TESTED: The 2022 Genesis GV70 Has Whispers of Athleticism

TESTED: The 2022 Genesis GV70 Has Whispers of Athleticism

It's quick, but no performance SUV

  • The smallish GV70 competes against the likes of the BMW X3, Audi Q5 and Acura RDX.
  • With the optional twin-turbo V6 engine, the GV70 is quick, but not "performance SUV" quick.
  • All-wheel drive is standard, as is an eight-speed automatic transmission.

Genesis is still a relatively nascent luxury brand, having officially launched just six years ago. But it's already proven it's on the fast track when it comes to competing with the biggest brands in the segment. The 2022 Genesis GV70 is a prime example, as it recently clinched our top spot in the ultra-competitive small luxury SUV segment.

Part of its competitiveness comes from the way the GV70 drives. The standard engine is a turbocharged four-cylinder that makes a healthy 300 horsepower and 311 lb-ft of torque. We, however, got our hands on a model sporting the optional 3.5-liter twin-turbo V6, which is good for 375 horsepower and 391 lb-ft of torque. All this power is sent to all four wheels through an eight-speed automatic transmission.

This sounds great on paper, but can the GV70 walk the walk in our rigorous independent testing? We took it to the test track to find out.

How does the GV70 perform?

Before we begin instrumented testing on any vehicle, we ensure it always has a full tank of fuel and gets weighed. Our GV70 tipped the scales at 4,562 pounds, which is on the heavier side of average by about 100 pounds compared to other six-cylinder-equipped small luxury SUVs.

We were a bit surprised to discover the GV70 had a launch control feature, which helped shave a few tenths of a second off our acceleration runs. To initiate launch control, traction/stability control must be off and Sport Plus mode selected, and then you floor the accelerator after pressing hard on the brake with your left foot to hold the car in place. You'll know you did it right if "launch control" is indicated in the gauge cluster.

On its quickest run, the GV70 went from zero to 60 in 5.3 seconds from a standing start, passing the quarter mile 13.6 seconds at 102.1 mph. While this is pretty swift by most measures, many of the GV70's six-cylinder-propelled competitors are quicker, as seen in the table below. If you had dreams of catching a Porsche Macan or BMW X3 M40i by surprise, think again. Notably, the BMW only makes 7 more horsepower than the Genesis, but it's a couple hundred pounds lighter and wins the dash to 60 by a whopping eight-tenths of a second.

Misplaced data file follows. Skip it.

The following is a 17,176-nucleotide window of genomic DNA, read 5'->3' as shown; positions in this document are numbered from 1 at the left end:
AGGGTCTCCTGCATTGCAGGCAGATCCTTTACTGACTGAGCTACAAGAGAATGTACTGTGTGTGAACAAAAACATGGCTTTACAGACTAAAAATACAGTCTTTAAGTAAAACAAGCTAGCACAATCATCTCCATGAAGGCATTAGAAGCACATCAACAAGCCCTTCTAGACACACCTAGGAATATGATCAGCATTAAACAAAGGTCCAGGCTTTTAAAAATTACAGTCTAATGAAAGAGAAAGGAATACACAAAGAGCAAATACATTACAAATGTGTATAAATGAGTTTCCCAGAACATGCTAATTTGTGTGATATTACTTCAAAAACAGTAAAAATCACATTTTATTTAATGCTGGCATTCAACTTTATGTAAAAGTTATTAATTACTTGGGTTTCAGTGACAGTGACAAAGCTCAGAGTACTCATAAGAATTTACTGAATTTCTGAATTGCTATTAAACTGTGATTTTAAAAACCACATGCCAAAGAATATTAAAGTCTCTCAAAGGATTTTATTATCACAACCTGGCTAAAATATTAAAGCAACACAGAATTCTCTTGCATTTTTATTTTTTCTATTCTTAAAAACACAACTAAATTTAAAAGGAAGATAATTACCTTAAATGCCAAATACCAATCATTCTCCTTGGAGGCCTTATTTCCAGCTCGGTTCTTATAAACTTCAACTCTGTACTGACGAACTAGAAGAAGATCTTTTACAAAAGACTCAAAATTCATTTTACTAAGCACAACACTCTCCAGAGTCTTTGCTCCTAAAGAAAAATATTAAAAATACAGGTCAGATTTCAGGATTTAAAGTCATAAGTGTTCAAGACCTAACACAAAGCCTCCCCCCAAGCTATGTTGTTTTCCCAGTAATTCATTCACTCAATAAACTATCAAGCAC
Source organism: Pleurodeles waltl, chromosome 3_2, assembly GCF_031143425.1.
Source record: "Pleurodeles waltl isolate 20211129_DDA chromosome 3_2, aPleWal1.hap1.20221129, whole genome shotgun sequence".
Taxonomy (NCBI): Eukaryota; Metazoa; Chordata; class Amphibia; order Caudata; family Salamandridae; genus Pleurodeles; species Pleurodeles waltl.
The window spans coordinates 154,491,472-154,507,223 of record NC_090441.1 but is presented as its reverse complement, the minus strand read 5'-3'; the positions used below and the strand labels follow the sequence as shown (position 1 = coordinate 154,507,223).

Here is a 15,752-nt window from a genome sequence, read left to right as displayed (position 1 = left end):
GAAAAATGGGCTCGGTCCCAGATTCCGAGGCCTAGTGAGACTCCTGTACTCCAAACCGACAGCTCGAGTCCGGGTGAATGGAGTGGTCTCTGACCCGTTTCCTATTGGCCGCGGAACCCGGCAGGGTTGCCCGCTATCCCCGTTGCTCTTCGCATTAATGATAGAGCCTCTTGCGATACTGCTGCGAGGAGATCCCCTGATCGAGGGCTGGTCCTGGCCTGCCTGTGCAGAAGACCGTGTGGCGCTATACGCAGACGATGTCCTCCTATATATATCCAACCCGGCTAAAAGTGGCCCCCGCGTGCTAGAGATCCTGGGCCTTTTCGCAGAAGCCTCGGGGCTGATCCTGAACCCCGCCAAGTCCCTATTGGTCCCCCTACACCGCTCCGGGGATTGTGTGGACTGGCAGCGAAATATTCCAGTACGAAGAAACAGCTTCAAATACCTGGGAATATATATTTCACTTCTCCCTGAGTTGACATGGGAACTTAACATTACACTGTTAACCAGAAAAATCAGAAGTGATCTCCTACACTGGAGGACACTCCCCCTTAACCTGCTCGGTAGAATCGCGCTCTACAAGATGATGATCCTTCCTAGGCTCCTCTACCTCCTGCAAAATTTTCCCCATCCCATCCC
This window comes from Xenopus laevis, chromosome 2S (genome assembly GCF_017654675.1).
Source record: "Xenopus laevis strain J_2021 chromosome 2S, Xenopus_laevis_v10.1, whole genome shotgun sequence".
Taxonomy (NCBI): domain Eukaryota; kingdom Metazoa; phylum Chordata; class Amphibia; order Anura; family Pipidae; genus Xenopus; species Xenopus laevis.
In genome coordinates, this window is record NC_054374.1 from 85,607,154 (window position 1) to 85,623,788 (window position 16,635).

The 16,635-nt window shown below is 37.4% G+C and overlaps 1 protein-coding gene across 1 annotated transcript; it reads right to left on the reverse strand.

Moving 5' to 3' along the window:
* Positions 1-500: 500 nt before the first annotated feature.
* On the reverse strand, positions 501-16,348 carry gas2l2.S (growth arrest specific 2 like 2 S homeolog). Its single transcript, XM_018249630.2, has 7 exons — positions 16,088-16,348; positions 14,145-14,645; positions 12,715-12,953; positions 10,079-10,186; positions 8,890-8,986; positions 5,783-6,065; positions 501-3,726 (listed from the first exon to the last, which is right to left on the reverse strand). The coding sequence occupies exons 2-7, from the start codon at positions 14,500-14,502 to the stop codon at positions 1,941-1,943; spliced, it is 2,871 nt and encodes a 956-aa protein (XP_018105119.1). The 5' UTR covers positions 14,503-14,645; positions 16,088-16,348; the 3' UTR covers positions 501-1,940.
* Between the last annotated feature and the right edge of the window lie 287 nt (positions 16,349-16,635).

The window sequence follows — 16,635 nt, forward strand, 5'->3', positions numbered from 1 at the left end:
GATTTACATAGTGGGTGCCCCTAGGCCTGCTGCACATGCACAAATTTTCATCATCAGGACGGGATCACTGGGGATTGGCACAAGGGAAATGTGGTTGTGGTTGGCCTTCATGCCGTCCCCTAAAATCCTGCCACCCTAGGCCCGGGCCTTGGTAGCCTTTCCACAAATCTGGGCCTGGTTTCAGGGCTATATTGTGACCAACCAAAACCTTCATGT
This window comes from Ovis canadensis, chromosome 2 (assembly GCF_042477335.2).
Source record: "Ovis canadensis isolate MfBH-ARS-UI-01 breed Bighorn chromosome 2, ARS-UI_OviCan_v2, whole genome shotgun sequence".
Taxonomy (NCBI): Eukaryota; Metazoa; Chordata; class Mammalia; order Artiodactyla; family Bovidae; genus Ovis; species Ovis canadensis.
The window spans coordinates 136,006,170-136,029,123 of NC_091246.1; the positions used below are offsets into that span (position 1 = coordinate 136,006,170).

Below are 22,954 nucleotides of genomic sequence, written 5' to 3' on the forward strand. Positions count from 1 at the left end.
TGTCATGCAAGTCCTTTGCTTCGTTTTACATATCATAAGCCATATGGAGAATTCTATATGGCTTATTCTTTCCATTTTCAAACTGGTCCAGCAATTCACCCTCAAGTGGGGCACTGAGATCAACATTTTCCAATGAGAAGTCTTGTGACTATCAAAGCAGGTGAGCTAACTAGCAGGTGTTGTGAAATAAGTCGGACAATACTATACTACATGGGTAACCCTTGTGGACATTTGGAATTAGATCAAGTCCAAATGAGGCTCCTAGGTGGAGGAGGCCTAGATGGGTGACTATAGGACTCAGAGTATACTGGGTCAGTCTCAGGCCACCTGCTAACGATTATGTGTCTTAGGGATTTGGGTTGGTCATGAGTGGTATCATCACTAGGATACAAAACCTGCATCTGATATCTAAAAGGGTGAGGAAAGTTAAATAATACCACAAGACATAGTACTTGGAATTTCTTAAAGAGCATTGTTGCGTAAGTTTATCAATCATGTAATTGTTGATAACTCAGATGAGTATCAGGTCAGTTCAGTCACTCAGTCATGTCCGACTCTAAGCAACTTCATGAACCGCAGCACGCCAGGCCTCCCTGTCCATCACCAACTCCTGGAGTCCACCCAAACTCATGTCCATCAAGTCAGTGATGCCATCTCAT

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Test Car
2022 Genesis GV70 3.5T AWD Sport Prestige10/04/214,562 lbs5.3 sec13.6 sec @ 102.1 mph120 ft
2021 Audi SQ5 Sportback8/30/214,414 lbs5.0 sec13.4 sec @ 102.5 mph119 ft
2020 Porsche Macan S6/22/204,372 lbs4.8 sec13.2 sec @ 102 mph113 ft
2020 BMW X3 M40i10/02/194,346 lbs4.5 sec12.9 sec @ 104.5 mph114 ft
2019 Lincoln Nautilus Reserve AWD V602/25/194,755 lbs6.1 sec14.4 sec @ 94.4 mph119 ft

In terms of stopping ability, the GV70 is again not as high a performer, at least by the numbers, as its performance-tuned peers. It wasn't equipped with summer tires like many of the others were, so its stopping distance of 120 feet from 60 mph was predictably unremarkable. But numbers are just part of the story. The GV70's brakes receive high marks for their stability, confidence and noise insulation. Throw on a set of summer tires and the stopping distance is guaranteed to improve.

After seeing what kind of stopping grip the tires provided, we weren't expecting much grip around our skidpad or handling track. And we got what we expected. But, again, the GV70 has a good foundation here and just drives with confidence, even when corner speeds are limited by 540 treadwear-rated tires. The steering is a tad too heavy in the sportiest Sport Plus setting, but you are able to dial up the steering assist by customizing your favorite drive settings.

What was a standout for the GV70, however, was how well its eight-speed transmission behaved. On top of delivering quick and smooth shifts, the transmission delivered surprisingly good response and aggression on downshifts. This is probably the sportiest quality of the GV70 if we had to spotlight anything, and it's also one of the reasons why the GV70 is easy and pleasant to drive outside of the test track.

Edmunds says

The GV70 is an attractive package with performance that'll be more than adequate for many buyers in the small luxury SUV market. The twin-turbo V6 power is substantial and makes an excellent combo with the eight-speed automatic and all-wheel drive. We know what kind of performance Genesis is capable of, having experienced cars like the G70 and Hyundai's N performance vehicles, and this version of the GV70 isn't on that level. Perhaps there's an overtly sport-tuned GV70 in our future, but as things stand, the twin-turbo specification strikes a nice balance between capability and comfort.

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